A faux pas I sometimes make is I value my own designs based on how I perceive their complexity. I am continually surprised at how many people delight in the breastfeeding pendant. Now, it did take me months to make, but that was because I was tending to an infant and learning Blender. : ) It’s probably my simplest design… and the one that is purchased most on Shapeways.
This past May, I may have undervalued another design. With graduation season coming up, my Mom suggested we print some little graduation caps for some family friends. I wasn’t too enthused by the items on Thingiverse, so I spent about an hour one Sunday designing my own. I added a little bit of personalization to each cap by adding the graduate’s name on the top. In my mind– pretty simple. Hey, I did it AND ate a waffle at the same time. I didn’t even consider uploading it anywhere.
But it turned out the little caps were well received, particularly with one high school graduate…whose friends suddenly wanted their own (two days before graduation). I just did not anticipate such a simple design would provoke such interest.
Last week, Shapeways announced a new pilot feature– the CustomMaker. I had set up personalized products before with Shapeways (School Bus Wine Stopper, Cancer Ribbon, Woven Heart Ornament). Previously, it was a fairly involved process where you would set up what variables you wanted to prompt the customer for. The customer would submit those details with the order. You’d manually make the model and upload it back up to fulfill the order.
CustomMaker automates that process– it modifies the model for you. Not only that, it’s much easier to setup and gives the buyer instant previews of how the product will look!
And I had just the model to test out the new feature! So this past Sunday (after eating waffles, it’s our Sunday tradition), I tried my hand at setting it up. It was super easy.
You can add a Text Box and/or an Image Box (where the customer can upload an image) to your model. You get to drag and drop and resize as needed, pick whether you want it engraved or embossed, and you get to pick the size of that detail (I went with 0.5 mm)
If you have a hard time visualizing or decided between engraving and embossing, you can click on Preview Settings.
The top of my graduation cap is angled. I was curious to see what the text would do about that. I was delighted to see the feature was smart enough to angle the text so it was flush with the top of the cap.
Then you simply Save Changes are you are ready! When the customer comes to my graduation cap page, he/she can fill in the text and the preview on the screen refreshes right away. With CustomMaker, the guess work is eliminated. The customer has an immediate feel for what he/she is ordering.
I went ahead and ordered one to try it out. It turns out, there was one very special grad I overlooked in June. I owe him a gift card… and a little cap to boot.
So I’m not much of a shopper. I rarely buy clothes. I’m typically at the mercy of whatever garments various relatives give me as gifts. Luckily, I have found they tend to have better taste than I. All my nice clothes come from other people.
When I started 3D modeling and 3D printing, there was a bit of a paradigm shift. Suddenly I had things I coveted– prints from Shapeways… of my own design. And now that we have the MakerGear M2, there is a new phylum of purchases in the mix.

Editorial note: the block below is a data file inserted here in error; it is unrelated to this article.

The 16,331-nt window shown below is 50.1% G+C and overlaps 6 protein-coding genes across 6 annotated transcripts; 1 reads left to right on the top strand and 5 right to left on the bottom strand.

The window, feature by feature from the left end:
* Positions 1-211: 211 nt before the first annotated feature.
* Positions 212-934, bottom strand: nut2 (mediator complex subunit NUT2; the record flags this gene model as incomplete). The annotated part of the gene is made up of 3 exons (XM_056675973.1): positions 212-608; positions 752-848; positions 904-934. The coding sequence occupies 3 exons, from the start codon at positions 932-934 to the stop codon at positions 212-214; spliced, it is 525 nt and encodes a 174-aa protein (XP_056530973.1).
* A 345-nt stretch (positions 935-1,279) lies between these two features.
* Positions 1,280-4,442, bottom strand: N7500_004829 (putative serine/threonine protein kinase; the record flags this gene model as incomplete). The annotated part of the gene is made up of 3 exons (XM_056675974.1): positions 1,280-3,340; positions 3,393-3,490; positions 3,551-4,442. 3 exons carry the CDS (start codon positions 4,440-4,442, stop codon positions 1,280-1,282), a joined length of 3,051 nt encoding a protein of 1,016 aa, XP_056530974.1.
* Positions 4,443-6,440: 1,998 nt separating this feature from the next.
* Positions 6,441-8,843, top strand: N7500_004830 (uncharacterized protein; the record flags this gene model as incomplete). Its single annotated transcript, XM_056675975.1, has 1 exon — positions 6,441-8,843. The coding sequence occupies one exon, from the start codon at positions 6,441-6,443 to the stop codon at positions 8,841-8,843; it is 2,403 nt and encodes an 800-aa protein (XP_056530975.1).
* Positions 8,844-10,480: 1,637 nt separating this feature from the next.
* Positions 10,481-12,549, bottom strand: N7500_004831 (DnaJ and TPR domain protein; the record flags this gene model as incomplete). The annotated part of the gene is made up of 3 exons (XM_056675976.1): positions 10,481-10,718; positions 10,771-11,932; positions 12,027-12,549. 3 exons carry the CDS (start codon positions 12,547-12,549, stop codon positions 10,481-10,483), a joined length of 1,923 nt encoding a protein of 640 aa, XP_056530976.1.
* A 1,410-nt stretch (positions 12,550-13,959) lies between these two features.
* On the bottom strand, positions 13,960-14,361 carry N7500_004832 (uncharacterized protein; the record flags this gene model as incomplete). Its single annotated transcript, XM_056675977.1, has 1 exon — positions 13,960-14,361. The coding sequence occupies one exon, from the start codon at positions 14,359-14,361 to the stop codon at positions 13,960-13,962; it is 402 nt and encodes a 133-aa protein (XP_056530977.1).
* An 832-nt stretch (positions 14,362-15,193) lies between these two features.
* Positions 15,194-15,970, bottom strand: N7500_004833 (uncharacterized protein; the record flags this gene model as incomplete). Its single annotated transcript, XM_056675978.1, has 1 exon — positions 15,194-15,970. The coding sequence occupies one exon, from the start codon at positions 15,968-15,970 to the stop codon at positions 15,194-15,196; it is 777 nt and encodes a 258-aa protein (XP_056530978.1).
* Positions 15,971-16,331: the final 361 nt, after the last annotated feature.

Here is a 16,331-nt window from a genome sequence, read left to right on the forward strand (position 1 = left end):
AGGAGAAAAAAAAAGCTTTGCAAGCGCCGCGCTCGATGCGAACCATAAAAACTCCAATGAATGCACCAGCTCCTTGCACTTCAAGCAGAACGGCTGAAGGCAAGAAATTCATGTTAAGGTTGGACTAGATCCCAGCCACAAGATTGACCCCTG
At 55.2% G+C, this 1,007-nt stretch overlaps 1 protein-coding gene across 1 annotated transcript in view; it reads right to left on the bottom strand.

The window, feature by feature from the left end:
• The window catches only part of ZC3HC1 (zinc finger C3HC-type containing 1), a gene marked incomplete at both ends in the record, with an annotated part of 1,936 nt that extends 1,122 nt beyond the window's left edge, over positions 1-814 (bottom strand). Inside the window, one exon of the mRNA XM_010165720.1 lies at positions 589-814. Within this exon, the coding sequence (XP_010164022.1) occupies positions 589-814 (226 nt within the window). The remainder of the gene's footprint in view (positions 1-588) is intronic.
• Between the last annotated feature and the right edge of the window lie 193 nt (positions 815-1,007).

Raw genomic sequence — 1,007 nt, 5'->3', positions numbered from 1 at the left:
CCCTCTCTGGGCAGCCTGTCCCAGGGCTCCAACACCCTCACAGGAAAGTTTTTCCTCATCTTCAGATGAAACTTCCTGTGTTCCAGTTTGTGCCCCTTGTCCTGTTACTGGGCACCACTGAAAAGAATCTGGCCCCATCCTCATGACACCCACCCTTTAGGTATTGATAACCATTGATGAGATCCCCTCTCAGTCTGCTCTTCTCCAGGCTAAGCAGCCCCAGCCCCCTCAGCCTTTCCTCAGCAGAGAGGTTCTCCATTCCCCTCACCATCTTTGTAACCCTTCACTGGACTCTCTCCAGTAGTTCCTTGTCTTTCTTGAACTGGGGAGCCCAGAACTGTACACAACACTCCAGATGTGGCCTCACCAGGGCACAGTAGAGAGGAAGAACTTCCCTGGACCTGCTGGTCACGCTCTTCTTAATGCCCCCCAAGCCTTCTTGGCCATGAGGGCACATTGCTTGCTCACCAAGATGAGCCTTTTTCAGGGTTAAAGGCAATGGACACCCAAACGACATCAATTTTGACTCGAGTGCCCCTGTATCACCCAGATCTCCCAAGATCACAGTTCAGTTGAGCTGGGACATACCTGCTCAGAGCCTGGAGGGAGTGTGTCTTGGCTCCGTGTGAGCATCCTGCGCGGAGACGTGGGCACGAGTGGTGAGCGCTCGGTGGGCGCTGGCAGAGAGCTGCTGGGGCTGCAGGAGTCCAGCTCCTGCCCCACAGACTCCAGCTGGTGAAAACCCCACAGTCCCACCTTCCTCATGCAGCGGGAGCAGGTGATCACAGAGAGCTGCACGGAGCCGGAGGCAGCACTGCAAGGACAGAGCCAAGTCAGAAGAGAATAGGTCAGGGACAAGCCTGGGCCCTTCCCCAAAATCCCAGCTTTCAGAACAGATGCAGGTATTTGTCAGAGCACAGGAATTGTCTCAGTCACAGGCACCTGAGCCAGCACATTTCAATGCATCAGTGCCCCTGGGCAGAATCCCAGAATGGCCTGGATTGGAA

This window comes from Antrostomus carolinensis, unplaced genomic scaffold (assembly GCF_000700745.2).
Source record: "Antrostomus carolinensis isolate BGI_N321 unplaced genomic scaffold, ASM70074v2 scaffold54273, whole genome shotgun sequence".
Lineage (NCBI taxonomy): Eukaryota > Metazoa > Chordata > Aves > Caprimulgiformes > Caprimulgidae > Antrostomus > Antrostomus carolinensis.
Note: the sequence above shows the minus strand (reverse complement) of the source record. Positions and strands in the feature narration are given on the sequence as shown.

Well now I wanted MORE colors for the ideas brewing in my head. And as luck would have it, Printed Solid had a big sale to celebrate their new website. Well I couldn’t just let that pass me by. “Oh I’ll just order one,” I thought to myself. I decided to get the GlowFill my son and I had tried out the week before. Just like bronzeFill. Instant love.
I placed an order for GlowFill. And then like five minutes later, I placed another order. That’s how fast I found more things (4 more things to be exact) that I coveted. That shipment has arrived, but I still yearn for NinjaFlex, WoodFill, a wider nozzle to better work with WoodFill, hdGlass, green PLA, purple PLA, on and on.
I marveled at the piece, scrolled down and was shocked to see how he did it. He used Sharpies! We have a ton of Sharpies in the house! I’m quite familiar with their vast array of colors as I have to routinely confiscate them from my four year old (and try my best to convince him he wants to use “kid markers” instead).
And although I once doodled with a Sharpie on a 3D Benchy print, it never occurred to me to take that Sharpie to the filament before it goes through the printer. It’s an interesting notion. I might have to give it a whirl one day.
My morning print could be aptly described as “amateur hour”. I decided to make another stab at my two color cardinal. I had a busy workday, so the print wasn’t my top priority and I did note my filament had come uncoiled as I put it on the machine, but I didn’t think much of it. I got the print started, confirmed the first layer was going well and then I directed my attention to some programming projects.
All of a sudden I noticed the infill of the cardinal, which is usually quite smooth, was very much NOT so.
It was shortly there after, I noticed that all those loose coils had worked themselves in a nice, extruding-thwarting, knot.
I was able to undo the knot and the print resumed. Now, I have seen first hand how the quality and quantity of the infill can impact your top layer.
I was printing at 0.10 mm layers and at this point, I knew I had enough layers for my bird to recover. I felt that he would still end up with a smooth body and head. And I was right! Sure enough, layer by layer, the surface smoothed out and was looking rather fine.
But then…. ANOTHER KNOT.
Seriously! I let the exact same thing happen AGAIN. You would never guess that I spent 10 years working on Quality Control Software. You would never guess that I have heard of phrases like “corrective and preventative action”. : )
Anyway, at that point, I was just two layers away from one of my visible surfaces. I knew the bird would not recover.
But I let the print continue.
Failures in life (and 3D Printing) can also be “Learning Opportunities”. In this case, I wanted to see how my wing detail later in the print would look. It didn’t matter how shabby the rest of the bird looked. I would still be able to assess whether my “peeks of black” were going to be effective in the wing. The overall print would be a fail, but I would still gain some knowledge.